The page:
Pakistan: HRCP and Amnesty decry crackdown


The Human Rights Commission of Pakistan termed the government crackdown as “shortsighted”. “There is now an acute need for both the government and opposition to hold a political dialogue, lower the political temperature and find a solution to this perpetual impasse,” it stressed. Amnesty International strongly criticised the ban and called for it to be lifted. “Authorities in Pakistan has placed a blanket ban on protests in Lahore.

The authorities have used a draconian colonial-era law to crush dissent hours before several protests, including the #AuratMarch,” it tweeted. The Pakistan Electronic Media and Regulatory Authority (Pemra) directed all satellite TV channels asking them to “ensure stoppage of media coverage of the protests/protesters at the Mall Road Red Zone, Lahore”, citing a previous directive from a 2019 case. The media watchdog noted “some of the satellite TV channels are indulged in non-stop coverage of public gathering and rallies and while covering those gatherings and rallies, slanderous and malicious content targeting state institutions is aired”, adding that such content was “not in consonance with Pemra Electronic Media Code of Conduct 2015”.

It added that such coverage was also in violation of a past Lahore High Court order (2020 CLC 157), which stated that “no television channel will make any coverage of the protests being conducted on the Mall Road Red Zone”.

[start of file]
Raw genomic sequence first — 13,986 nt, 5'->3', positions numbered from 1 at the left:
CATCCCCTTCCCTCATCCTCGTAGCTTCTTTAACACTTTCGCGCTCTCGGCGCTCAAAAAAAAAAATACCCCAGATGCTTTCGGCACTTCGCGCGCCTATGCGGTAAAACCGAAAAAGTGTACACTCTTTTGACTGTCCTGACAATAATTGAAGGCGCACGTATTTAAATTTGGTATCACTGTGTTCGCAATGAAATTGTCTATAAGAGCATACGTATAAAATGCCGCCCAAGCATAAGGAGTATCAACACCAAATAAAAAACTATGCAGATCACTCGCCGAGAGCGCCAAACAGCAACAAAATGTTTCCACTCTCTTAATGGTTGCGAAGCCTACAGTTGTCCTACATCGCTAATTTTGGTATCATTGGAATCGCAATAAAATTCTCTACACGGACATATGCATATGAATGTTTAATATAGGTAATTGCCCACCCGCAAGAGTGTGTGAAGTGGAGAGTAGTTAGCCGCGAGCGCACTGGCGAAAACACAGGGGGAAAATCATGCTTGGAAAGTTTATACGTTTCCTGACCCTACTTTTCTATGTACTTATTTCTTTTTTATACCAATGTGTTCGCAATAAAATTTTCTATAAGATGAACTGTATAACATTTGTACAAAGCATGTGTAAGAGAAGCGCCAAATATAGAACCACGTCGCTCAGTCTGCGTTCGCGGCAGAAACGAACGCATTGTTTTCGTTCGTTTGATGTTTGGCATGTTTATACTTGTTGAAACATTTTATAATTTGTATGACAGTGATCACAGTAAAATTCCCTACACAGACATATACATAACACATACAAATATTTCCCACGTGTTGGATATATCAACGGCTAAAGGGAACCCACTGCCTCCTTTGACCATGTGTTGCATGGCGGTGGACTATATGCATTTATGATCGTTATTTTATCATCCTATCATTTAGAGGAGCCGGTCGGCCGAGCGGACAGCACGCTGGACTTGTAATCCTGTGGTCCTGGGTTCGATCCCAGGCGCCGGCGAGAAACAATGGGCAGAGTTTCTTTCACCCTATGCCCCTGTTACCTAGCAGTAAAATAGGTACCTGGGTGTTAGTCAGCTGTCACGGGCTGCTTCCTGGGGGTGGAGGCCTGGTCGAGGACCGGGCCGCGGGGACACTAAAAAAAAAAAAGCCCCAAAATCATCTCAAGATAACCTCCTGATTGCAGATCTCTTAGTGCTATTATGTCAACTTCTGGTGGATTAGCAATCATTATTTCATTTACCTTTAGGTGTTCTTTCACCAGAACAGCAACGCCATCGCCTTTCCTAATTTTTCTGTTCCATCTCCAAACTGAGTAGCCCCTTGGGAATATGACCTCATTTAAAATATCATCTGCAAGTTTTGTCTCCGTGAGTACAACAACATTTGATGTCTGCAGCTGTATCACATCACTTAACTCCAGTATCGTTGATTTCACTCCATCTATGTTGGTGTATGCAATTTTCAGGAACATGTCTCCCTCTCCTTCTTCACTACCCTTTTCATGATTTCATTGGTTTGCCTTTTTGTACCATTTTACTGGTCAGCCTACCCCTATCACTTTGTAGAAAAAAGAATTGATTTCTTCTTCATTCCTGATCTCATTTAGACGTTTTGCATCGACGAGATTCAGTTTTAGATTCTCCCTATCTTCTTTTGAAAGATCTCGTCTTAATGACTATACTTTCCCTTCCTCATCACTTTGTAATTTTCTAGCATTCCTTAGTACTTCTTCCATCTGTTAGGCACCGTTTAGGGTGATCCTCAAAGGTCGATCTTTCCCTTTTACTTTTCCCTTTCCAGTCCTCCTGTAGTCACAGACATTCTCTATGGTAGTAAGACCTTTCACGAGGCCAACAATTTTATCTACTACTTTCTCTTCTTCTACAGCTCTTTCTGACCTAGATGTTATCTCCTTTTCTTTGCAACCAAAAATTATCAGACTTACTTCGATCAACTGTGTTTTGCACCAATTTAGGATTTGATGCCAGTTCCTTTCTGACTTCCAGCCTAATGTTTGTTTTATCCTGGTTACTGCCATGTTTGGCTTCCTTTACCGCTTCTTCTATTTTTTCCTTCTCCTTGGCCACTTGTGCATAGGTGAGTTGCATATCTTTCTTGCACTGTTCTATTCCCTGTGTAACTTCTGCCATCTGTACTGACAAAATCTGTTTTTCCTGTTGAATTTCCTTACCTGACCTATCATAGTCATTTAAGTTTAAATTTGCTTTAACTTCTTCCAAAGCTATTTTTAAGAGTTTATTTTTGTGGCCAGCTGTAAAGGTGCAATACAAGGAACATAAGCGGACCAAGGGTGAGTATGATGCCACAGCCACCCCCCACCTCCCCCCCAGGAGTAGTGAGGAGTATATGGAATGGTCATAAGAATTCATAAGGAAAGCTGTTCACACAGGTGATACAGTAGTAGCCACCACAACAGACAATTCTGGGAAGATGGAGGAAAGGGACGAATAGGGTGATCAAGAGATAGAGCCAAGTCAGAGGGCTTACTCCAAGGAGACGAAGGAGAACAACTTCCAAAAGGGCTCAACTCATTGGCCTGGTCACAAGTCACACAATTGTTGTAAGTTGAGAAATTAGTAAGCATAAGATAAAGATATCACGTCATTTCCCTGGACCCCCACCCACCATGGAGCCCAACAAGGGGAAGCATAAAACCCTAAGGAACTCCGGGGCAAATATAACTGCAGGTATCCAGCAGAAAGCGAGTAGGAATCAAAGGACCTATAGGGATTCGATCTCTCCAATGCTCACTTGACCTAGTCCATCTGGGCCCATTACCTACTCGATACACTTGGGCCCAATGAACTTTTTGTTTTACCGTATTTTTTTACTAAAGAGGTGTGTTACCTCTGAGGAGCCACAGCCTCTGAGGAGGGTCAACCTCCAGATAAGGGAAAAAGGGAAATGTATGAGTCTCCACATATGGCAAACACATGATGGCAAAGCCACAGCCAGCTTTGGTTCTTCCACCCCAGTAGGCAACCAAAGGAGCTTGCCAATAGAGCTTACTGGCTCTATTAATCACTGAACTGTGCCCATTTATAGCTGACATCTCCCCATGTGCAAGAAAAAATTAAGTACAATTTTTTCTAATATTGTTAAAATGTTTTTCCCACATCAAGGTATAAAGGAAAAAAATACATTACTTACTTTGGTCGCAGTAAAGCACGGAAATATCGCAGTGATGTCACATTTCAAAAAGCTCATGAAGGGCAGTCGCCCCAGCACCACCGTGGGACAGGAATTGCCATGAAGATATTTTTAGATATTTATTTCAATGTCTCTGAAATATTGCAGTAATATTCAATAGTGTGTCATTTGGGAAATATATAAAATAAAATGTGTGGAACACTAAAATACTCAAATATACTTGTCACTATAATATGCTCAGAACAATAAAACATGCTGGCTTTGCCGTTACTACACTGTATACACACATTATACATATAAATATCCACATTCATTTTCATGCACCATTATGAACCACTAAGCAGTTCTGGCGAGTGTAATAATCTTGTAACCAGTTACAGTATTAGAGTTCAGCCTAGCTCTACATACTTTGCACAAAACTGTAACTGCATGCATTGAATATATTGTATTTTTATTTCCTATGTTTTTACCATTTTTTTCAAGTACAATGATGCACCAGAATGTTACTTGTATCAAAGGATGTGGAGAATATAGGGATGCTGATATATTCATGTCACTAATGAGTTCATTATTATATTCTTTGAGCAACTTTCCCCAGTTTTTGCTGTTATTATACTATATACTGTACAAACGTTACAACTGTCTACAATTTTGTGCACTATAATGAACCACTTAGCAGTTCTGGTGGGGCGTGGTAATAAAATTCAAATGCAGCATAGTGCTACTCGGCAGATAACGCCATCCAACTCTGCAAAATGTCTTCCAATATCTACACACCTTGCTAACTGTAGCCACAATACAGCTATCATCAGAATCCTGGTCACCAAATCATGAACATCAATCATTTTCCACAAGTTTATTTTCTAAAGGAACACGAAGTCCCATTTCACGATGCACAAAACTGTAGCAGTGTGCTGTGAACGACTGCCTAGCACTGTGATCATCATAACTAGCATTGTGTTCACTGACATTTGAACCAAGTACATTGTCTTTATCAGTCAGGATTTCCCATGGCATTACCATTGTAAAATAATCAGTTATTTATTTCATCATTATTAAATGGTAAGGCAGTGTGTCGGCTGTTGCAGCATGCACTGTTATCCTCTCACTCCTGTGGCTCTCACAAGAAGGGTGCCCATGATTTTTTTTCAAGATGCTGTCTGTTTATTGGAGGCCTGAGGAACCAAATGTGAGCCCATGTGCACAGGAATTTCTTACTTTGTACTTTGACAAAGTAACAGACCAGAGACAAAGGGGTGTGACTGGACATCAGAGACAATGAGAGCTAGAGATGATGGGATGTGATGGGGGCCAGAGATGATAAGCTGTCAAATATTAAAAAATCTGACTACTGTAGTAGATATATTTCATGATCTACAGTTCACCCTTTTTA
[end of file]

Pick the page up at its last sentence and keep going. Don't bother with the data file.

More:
Pemra further said that “airing of malicious and slanderous content against state institutions is in violation of Section 20b, 20c, 20d and 20f of the Pemra Ordinance 2002, Rule 15(1) of Pemra Rules 2009, Regulation 18(1) (c), (g)(m) of Pemra (Television Broadcast Station Operations) Regulations 2012 and Clauses 3 (1) (j)(I), 4(3), 4(9), 4(10), 5 and 17 of Electronic Media Code of Conduct 2015”.

The order warned that “airing of malicious and slanderous content in news bulletins, talk shows press conferences or during coverage of a public gathering/rallies and addresses would be licensee’s responsibility” and any violations would “be considered to be committed intentionally”. It added that punitive action such as programming prohibition, fine imposition and suspension or revocation or cancellation of licence could be taken against the licensee.__Daily Times